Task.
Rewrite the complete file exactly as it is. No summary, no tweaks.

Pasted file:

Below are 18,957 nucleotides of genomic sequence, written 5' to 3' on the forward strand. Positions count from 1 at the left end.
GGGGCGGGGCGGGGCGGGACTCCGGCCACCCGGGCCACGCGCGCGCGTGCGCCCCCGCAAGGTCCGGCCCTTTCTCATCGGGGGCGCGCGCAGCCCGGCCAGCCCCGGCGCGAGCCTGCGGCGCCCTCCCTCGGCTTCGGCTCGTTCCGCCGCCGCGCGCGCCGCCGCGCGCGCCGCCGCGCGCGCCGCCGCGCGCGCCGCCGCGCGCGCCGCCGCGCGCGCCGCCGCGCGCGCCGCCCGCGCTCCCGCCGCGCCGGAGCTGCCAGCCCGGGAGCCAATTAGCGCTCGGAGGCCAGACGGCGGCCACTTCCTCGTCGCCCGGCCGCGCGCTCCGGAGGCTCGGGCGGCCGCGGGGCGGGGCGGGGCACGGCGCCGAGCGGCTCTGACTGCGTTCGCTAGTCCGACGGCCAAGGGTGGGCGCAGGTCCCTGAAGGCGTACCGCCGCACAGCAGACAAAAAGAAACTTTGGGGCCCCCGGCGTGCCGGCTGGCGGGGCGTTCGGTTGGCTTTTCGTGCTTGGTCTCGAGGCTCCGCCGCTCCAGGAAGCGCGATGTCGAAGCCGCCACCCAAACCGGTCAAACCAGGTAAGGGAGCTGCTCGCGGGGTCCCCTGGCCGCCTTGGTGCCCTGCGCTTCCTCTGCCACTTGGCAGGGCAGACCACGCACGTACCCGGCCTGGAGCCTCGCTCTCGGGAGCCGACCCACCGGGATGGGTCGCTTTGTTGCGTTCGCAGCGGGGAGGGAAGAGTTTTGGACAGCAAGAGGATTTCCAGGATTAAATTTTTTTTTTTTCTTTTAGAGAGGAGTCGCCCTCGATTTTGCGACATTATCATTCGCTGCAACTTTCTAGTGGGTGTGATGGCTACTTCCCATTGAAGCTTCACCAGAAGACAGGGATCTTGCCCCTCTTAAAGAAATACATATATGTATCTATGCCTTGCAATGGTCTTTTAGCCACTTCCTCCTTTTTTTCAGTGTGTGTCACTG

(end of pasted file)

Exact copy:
Below are 18,957 nucleotides of genomic sequence, written 5' to 3' on the forward strand. Positions count from 1 at the left end.
GGGGCGGGGCGGGGCGGGACTCCGGCCACCCGGGCCACGCGCGCGCGTGCGCCCCCGCAAGGTCCGGCCCTTTCTCATCGGGGGCGCGCGCAGCCCGGCCAGCCCCGGCGCGAGCCTGCGGCGCCCTCCCTCGGCTTCGGCTCGTTCCGCCGCCGCGCGCGCCGCCGCGCGCGCCGCCGCGCGCGCCGCCGCGCGCGCCGCCGCGCGCGCCGCCGCGCGCGCCGCCGCGCGCGCCGCCCGCGCTCCCGCCGCGCCGGAGCTGCCAGCCCGGGAGCCAATTAGCGCTCGGAGGCCAGACGGCGGCCACTTCCTCGTCGCCCGGCCGCGCGCTCCGGAGGCTCGGGCGGCCGCGGGGCGGGGCGGGGCACGGCGCCGAGCGGCTCTGACTGCGTTCGCTAGTCCGACGGCCAAGGGTGGGCGCAGGTCCCTGAAGGCGTACCGCCGCACAGCAGACAAAAAGAAACTTTGGGGCCCCCGGCGTGCCGGCTGGCGGGGCGTTCGGTTGGCTTTTCGTGCTTGGTCTCGAGGCTCCGCCGCTCCAGGAAGCGCGATGTCGAAGCCGCCACCCAAACCGGTCAAACCAGGTAAGGGAGCTGCTCGCGGGGTCCCCTGGCCGCCTTGGTGCCCTGCGCTTCCTCTGCCACTTGGCAGGGCAGACCACGCACGTACCCGGCCTGGAGCCTCGCTCTCGGGAGCCGACCCACCGGGATGGGTCGCTTTGTTGCGTTCGCAGCGGGGAGGGAAGAGTTTTGGACAGCAAGAGGATTTCCAGGATTAAATTTTTTTTTTTTCTTTTAGAGAGGAGTCGCCCTCGATTTTGCGACATTATCATTCGCTGCAACTTTCTAGTGGGTGTGATGGCTACTTCCCATTGAAGCTTCACCAGAAGACAGGGATCTTGCCCCTCTTAAAGAAATACATATATGTATCTATGCCTTGCAATGGTCTTTTAGCCACTTCCTCCTTTTTTTCAGTGTGTGTCACTG